Birthdays mean things.  At 16 you get your driver’s license.  And for awhile, and also for the only time in your life – you think its cool to drive a ’81 Volkswagen Rabbit.  A beige one with a stick shift that only takes diesel.  Bad ass, I know.  At 21 you get to over pay for beers at the bar. And nothing says adulthood like paying more for something you could have done on your own with a little patience and planning.  Nothing really special happened on my 30th. I was already married and had a kid so turning 30 just seemed like a day.  On my 40th Mom and I had a party since we both turned 40 within a month of each other. We had a local place make us a couple big trays of barbecue while one of our friends brought over burnt ends.  And listen, after several beers, that stuff is quite possibly the greatest food you’ve ever tasted.

Anyway, I recently turned 47.  Which really isn’t anything special.  Doesn’t feel any different from any of my other recent birthdays. Aside from Mel Blount wearing #47 and being responsible for the NFL rules changes that allow the modern passing game, it isn’t an especially great number.  I was, however, pretty damned determined to kick 47’s ass.

So we made some plans with some good friends.  They picked us up and we drove back to their house.  Why? The key advantage of the location of their house is that you can walk to the bar.  A place called Taco Hangover.  At 3:00 in the afternoon.  On a Friday.  So, two things:

1-I’d like a little appreciation for our mature decision to not drive.  To not even have a vehicle at the bar.

2-Taco Hangover puts a laxative in its tacos.

Not sure how that makes for repeat customers but somewhere in their business model is a flow chart on how to make tacos and it includes a laxative.  Soft flour tortilla, chicken, stool softener/bowel stimulant, shredded cheese, etc.  The catch is that their tacos are awesome.  Seriously.  Bacon, egg and cheese tacos.  Kansas City burnt ends tacos. Chorizo and crispy potato tacos.  They even have sloppy joe tacos.  And listen, the tacos need to be awesome because you can’t get Miller Lite Tall Boys on the patio.  I know, I’m sitting there wondering if we’re in communist Russia or a bar in red, white and blue middle America…that sells laxative laden tacos.  Regardless, you did read that correctly.  No Miller Lite tall boys.  How the hell does that happen?  Friday afternoon ice cold tall boys on the patio is about as midwest American as you can get.  The really infuriating thing was that if I wanted to – although I can’t imagine a scenario in which this would happen unless it gave me the power of invisibility – I could get Pabst Blue Ribbon in a tall boy. I’m just spit ballin’ here but nobody really wants extra PBR.  Nobody.  And that’s what you get in a PBR tall boy.  Because of the outright and inexcusable lack of proper fridge stocking, I was forced to consume Coors Light.  In a tall boy.  And by forced I mean I wasn’t.  I could have had a normal regulation size draw of Miller Lite in the typical plastic cup required on patios.  But everybody else, including Mom at one point, is drinking tall boys and I’m not sure if you realize this, but tall boys have more beer in them.  Again, just spit ballin’ here but you know who likes more beer?  Everybody.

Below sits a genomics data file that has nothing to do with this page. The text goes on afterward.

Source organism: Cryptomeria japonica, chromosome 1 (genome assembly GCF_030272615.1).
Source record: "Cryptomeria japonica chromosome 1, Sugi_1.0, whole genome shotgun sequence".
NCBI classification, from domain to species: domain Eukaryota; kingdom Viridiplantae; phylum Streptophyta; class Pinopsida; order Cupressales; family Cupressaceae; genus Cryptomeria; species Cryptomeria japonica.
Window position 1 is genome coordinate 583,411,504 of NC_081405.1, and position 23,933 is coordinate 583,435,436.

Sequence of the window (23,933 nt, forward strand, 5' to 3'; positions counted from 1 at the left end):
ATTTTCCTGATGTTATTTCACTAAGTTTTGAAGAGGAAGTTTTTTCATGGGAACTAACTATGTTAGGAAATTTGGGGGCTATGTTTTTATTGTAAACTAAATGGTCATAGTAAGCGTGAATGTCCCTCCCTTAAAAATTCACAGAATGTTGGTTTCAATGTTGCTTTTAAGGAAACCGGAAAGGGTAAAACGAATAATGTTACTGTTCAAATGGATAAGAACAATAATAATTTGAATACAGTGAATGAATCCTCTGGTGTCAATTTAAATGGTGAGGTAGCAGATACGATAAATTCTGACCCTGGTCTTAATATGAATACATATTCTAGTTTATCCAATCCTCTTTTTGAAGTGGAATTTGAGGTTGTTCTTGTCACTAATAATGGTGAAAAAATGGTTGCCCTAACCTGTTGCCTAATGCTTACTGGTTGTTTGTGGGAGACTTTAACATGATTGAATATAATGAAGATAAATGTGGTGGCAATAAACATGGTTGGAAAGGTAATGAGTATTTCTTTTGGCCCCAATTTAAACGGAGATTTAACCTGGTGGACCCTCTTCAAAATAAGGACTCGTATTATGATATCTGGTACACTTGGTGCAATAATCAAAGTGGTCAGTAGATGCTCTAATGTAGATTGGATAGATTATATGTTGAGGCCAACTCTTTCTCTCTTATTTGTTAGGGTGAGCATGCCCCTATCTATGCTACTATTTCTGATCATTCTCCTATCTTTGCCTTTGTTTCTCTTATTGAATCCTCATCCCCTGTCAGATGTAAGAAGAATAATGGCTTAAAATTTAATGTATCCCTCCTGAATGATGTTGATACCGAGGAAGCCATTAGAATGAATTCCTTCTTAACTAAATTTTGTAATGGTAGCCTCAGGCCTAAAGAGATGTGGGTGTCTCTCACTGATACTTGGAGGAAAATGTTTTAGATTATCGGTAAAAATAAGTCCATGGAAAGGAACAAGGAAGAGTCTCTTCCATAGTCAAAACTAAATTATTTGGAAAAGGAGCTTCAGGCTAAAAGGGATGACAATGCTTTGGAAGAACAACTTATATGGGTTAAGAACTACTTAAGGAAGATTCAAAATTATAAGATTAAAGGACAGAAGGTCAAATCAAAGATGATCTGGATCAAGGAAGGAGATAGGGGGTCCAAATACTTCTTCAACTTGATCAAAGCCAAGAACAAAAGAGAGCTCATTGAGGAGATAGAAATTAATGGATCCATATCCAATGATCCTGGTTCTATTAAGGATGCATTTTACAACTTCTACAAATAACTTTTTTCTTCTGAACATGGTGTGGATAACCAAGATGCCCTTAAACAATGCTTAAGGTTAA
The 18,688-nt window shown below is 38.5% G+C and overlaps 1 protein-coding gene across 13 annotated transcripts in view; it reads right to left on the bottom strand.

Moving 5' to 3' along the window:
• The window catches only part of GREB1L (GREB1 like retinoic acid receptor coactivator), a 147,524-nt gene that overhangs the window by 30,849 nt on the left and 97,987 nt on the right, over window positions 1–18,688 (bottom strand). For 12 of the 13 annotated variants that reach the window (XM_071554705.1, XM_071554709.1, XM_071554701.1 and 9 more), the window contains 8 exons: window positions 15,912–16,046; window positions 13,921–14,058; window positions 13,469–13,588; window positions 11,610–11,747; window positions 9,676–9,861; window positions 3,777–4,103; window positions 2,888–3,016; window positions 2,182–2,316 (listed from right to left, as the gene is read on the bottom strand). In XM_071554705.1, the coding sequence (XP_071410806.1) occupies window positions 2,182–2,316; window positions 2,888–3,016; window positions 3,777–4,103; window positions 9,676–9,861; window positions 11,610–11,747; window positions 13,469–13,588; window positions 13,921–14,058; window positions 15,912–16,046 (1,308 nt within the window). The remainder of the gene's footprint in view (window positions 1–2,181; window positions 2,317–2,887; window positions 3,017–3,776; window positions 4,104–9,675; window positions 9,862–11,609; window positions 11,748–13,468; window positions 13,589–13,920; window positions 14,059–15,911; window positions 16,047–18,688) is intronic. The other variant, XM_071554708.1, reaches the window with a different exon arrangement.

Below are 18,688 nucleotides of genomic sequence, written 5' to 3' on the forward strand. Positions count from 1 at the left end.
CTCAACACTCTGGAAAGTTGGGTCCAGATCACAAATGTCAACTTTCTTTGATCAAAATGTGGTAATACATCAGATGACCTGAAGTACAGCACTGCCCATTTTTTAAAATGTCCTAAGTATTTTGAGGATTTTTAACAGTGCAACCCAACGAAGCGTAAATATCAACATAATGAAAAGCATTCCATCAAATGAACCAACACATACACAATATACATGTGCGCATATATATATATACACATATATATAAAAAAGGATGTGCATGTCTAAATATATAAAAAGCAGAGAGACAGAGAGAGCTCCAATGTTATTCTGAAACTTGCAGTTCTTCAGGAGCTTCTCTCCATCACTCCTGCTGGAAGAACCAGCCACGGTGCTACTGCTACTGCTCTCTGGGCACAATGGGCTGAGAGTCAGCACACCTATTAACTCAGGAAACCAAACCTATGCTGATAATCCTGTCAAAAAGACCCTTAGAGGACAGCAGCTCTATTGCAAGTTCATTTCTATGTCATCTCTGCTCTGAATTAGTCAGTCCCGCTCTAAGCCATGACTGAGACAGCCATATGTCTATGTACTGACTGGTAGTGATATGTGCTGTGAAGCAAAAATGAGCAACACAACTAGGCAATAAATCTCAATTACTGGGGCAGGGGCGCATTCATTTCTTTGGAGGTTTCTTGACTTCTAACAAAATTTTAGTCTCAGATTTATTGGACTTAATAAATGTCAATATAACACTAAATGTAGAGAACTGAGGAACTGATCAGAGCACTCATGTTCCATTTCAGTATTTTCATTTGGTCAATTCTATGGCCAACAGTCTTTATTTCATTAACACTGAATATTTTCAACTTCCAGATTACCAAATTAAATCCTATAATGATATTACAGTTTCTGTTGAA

So as the day wears on and we have various conversations, including my agreeing to go a Flo Rida concert with Mom, we order tacos.  And a continuing flow of beers.  And, I’m not necessarily proud – or ashamed – of this but we put those away faster than Billy Idol was pumping fists in the Flesh for Fantasy video.

Mom tapped out first.  Got ride home from a friend.  About an hour later, I was done. Was about ready to get in the same friend’s car as she had recently arrived back at the patio after dropping Mom off and the taco effect suddenly become apparent to me.

So I did what anybody else would have done.  I bombed the bathroom.

Then I went home.  Upon my arrival I ask Mom how she’s doing – and just for reference sake it was still light out – and Mom informs me that she bombed our bathroom.

While we both felt pretty damn good afterwards, the effect of the beers hadn’t been evicted from our systems.  It was about this time that Kinz comes into our room and asks if her friend – a boy – could come over for a few hours.  My answer?  “Sure.”

Her response?  “Ok, but you’re going to have to talk to his Dad when he drops him off.”

My response to that?  “Ummm…you should ask Mom to do that.”

From the bedroom we hear, “No she shouldn’t!”

So it’s up to me to somehow behave like a responsible parent so this kid isn’t banned from our house because I wanted to kick 47’s ass.

Short while later – and after another visit or two to the bathroom – the kid and his Dad are at our door.  We introduce ourselves.  And then…

“Hey so I need to go through my whole deal here since we haven’t been to your house before.”

“Yeah, okay.”

“Any alcohol in the house?”

I sorta tilted my head slightly and said, “Yeah…but they’re not going to drink any of it.”

“Any firearms in the house?”

I’m thinking, sure okay, this is a legit question.  I guess I could be Bob Lee Swagger.  I might be slamming beers while I make my own ammo out back.

“Nope, no firearms.”

“Any explosives in the house?”

“You’ll have to be more specific.  Do you mean military, commercial or recreational?”

No I didn’t really say that.  But I’d never been asked – ever – if there were any explosives in my house.  Do people stock explosives?  I’m not counting fireworks.  Where do you even purchase them if you were to stock them?  Because if this is a thing, I kinda would like to know that too.